Last weekend saw Castle Carrock celebrate the seventh running of its ever popular folk and roots music festival “Music on the Marr”. Actually running from Thursday evening through till Sunday evening, the festival offers a true smorgasbord of musical styles bringing this usually quiet village to life with a vengeance. As always, MoM organiser Richard Johnstone scoured the globe for his musicians with Canada, Hawaii, the Congo, Australia, Wales, Scotland and the pub next door all featuring to great effect.
With three separate venues available, Music on the Marr successfully programmes singers and songwriters alongside bands that just want to make the people dance. In the former category, Friday evening saw a fine set from Nancy Kerr and James Fagan who mixed Kerr’s own thoughtful songs with such concert staples as Fagan’s moving version of “The Drovers’ Boy” about mixed marriage in early 20th century Australia. Equally affecting was a performance in the church by Robb Johnson and Roy Bailey of Johnson’s Gentle Men, a song cycle based on his grandfathers’ experiences in the First World War. The Pitmen Poets, fine singers and songwriters all, also reflected winningly on working class experiences in their poignant but funny show based on the coal mining industry (and its demise) in the North East.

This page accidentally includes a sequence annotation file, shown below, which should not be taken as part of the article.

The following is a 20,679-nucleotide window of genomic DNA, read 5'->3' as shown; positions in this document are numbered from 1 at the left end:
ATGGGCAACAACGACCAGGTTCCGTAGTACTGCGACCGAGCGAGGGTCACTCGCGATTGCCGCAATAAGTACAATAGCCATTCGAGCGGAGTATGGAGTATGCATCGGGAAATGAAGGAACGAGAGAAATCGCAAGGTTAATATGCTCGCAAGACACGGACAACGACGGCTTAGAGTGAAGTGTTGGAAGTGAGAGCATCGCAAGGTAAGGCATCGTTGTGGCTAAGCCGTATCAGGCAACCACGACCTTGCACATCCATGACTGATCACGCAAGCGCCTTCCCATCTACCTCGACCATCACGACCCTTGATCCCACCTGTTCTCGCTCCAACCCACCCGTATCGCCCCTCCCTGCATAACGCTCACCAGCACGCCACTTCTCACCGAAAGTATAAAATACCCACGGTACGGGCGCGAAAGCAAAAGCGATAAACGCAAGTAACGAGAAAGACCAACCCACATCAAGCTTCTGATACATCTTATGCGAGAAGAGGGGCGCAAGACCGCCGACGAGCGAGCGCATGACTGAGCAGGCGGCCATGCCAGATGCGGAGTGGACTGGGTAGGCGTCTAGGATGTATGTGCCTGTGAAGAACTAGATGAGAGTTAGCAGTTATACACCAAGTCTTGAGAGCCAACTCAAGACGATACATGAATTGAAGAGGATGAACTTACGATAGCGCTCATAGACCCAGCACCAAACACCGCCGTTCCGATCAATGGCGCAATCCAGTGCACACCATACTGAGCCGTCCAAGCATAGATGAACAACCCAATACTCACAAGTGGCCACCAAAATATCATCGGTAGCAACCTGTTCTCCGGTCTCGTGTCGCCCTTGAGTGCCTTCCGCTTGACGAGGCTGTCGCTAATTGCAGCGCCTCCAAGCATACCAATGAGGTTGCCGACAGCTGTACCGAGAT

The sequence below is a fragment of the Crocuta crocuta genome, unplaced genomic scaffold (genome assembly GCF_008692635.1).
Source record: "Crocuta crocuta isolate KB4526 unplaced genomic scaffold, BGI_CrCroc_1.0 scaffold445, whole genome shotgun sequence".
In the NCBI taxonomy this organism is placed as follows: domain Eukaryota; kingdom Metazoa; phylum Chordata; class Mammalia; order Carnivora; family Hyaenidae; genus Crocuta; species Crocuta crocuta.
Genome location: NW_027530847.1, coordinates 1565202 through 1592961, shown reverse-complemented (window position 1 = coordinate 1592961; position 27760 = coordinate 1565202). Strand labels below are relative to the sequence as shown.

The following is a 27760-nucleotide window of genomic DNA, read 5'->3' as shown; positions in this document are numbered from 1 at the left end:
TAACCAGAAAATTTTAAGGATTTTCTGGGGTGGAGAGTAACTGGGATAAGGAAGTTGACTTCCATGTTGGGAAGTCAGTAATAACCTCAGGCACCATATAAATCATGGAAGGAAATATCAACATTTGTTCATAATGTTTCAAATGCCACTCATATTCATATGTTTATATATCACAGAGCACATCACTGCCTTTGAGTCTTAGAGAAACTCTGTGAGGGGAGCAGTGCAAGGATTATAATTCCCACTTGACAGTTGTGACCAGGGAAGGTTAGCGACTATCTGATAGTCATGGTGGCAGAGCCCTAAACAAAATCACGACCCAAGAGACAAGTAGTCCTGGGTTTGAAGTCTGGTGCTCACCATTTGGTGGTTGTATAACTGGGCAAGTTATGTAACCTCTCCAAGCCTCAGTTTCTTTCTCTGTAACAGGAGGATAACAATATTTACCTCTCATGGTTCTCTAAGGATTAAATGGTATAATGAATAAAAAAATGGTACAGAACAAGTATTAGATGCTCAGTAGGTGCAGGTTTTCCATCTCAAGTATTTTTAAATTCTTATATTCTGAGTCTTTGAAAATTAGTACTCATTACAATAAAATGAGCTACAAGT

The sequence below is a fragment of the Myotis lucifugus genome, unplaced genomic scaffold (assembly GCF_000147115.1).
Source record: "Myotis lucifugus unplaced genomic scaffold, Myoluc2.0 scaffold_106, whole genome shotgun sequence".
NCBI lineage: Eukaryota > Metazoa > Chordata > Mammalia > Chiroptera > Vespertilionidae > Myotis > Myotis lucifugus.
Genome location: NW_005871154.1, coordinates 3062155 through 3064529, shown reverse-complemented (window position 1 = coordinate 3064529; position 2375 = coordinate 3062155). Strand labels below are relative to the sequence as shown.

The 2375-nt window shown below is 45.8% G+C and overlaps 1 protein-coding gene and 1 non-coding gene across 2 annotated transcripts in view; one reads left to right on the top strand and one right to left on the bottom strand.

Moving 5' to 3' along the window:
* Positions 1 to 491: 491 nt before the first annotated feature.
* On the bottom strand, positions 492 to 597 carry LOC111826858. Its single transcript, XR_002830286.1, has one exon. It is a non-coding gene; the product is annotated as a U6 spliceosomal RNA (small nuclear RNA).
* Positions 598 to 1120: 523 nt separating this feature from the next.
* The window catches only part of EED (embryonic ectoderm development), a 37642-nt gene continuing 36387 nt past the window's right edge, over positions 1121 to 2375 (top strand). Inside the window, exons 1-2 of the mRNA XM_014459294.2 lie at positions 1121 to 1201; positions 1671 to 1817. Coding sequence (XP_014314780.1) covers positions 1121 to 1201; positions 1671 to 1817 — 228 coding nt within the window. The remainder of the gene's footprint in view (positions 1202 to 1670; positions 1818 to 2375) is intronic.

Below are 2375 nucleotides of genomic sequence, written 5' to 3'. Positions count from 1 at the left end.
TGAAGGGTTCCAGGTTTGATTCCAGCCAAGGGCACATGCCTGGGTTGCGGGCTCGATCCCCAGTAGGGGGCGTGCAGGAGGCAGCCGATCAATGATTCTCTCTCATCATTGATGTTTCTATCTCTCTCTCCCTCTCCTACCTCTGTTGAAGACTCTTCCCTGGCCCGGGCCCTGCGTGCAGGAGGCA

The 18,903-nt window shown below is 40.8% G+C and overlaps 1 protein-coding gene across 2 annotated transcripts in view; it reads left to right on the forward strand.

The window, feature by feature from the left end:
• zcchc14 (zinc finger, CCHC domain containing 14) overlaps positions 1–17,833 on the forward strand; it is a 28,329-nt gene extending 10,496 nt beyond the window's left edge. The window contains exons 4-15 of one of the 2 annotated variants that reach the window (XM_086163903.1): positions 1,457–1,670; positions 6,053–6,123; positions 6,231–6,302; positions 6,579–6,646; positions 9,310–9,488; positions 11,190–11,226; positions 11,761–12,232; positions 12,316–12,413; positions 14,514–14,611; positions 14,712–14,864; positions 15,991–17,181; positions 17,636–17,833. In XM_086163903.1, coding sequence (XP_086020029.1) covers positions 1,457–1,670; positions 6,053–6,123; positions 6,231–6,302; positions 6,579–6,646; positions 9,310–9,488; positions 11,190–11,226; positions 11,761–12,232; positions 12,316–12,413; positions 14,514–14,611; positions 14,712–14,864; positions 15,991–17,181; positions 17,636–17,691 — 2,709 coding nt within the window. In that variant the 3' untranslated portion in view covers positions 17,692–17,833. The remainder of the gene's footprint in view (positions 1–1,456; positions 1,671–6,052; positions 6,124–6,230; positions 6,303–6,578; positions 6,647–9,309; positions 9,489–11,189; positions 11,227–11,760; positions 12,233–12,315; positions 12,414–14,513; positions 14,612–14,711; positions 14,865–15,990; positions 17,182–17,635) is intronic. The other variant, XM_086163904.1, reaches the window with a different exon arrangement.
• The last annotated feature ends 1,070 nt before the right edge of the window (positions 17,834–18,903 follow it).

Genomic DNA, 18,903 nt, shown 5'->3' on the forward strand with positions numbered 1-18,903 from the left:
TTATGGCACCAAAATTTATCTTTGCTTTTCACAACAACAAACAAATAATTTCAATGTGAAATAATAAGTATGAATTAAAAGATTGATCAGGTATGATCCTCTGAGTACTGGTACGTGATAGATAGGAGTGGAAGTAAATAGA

The urge to dance was met most energetically on a sweaty Saturday evening by the marvellous Whapweasel – a Ceilidh band like no other, mixing traditional dance tunes with reggae, rock and ska. People also leapt to their feet for Calan, an envigorating and talented young band from Wales. Those not dancing themselves simply appreciated the impressive step dancing on show from accordionist Bethan Williams Jones.
Ukeleles feature heavily at MoM with instructional workshops and a popular performance by the resident D’Ukes of Castle Carrock. However, the festival has never seen the instrument played as it was by the Hawaian virtuosa Taimane Gardner. Jaws were collectively dropped from the first few notes as she danced across the stage turning this unassuming instrument into a veritable orchestra. Do not miss seeing her play if you get the chance! There was also no shortage of fine fiddle playing this year with the young ladies of Fara from Orkney playing two outstanding sets to great acclaim.
The festival finished on Sunday evening with undoubtedly the most rousing singalong in its’ seven year history as the Lindisfarne Story Band bathed the marquee in the glorious glow of North Eastern nostalgia with a complete performance of the band’s legendary Fog on the Tyne album. It’s rumoured that the final choruses of “Run for Home” could be heard echoing in the Geltsdale Fells above the village! A fine Northern climax to the region’s friendliest folk festival.
- Gary Weston